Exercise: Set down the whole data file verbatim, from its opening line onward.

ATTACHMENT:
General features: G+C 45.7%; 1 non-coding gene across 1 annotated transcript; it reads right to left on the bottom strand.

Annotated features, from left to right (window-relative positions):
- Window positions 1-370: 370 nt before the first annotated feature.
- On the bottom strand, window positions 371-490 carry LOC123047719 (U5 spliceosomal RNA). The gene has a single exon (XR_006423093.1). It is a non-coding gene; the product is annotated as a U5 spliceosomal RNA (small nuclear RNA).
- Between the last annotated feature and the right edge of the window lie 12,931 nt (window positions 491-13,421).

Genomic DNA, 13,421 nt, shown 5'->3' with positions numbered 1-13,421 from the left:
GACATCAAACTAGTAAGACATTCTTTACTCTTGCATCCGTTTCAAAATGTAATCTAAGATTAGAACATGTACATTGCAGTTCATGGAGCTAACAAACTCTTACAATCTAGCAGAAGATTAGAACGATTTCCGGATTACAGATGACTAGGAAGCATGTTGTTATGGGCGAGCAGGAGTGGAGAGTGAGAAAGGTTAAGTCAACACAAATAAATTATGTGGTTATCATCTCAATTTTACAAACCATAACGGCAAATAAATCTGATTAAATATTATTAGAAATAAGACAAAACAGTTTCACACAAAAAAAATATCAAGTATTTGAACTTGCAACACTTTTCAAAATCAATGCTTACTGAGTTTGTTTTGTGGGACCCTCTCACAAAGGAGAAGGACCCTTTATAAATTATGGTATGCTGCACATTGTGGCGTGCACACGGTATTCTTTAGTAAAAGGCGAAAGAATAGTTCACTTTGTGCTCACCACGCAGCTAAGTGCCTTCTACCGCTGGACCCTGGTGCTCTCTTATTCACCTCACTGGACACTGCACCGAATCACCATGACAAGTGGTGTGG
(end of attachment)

General features: G+C 45.7%; 1 non-coding gene across 1 annotated transcript; it reads right to left on the bottom strand.

Annotated features, from left to right (window-relative positions):
- Window positions 1-370: 370 nt before the first annotated feature.
- On the bottom strand, window positions 371-490 carry LOC123047719 (U5 spliceosomal RNA). The gene has a single exon (XR_006423093.1). It is a non-coding gene; the product is annotated as a U5 spliceosomal RNA (small nuclear RNA).
- Between the last annotated feature and the right edge of the window lie 12,931 nt (window positions 491-13,421).

Genomic DNA, 13,421 nt, shown 5'->3' with positions numbered 1-13,421 from the left:
GACATCAAACTAGTAAGACATTCTTTACTCTTGCATCCGTTTCAAAATGTAATCTAAGATTAGAACATGTACATTGCAGTTCATGGAGCTAACAAACTCTTACAATCTAGCAGAAGATTAGAACGATTTCCGGATTACAGATGACTAGGAAGCATGTTGTTATGGGCGAGCAGGAGTGGAGAGTGAGAAAGGTTAAGTCAACACAAATAAATTATGTGGTTATCATCTCAATTTTACAAACCATAACGGCAAATAAATCTGATTAAATATTATTAGAAATAAGACAAAACAGTTTCACACAAAAAAAATATCAAGTATTTGAACTTGCAACACTTTTCAAAATCAATGCTTACTGAGTTTGTTTTGTGGGACCCTCTCACAAAGGAGAAGGACCCTTTATAAATTATGGTATGCTGCACATTGTGGCGTGCACACGGTATTCTTTAGTAAAAGGCGAAAGAATAGTTCACTTTGTGCTCACCACGCAGCTAAGTGCCTTCTACCGCTGGACCCTGGTGCTCTCTTATTCACCTCACTGGACACTGCACCGAATCACCATGACAAGTGGTGTGG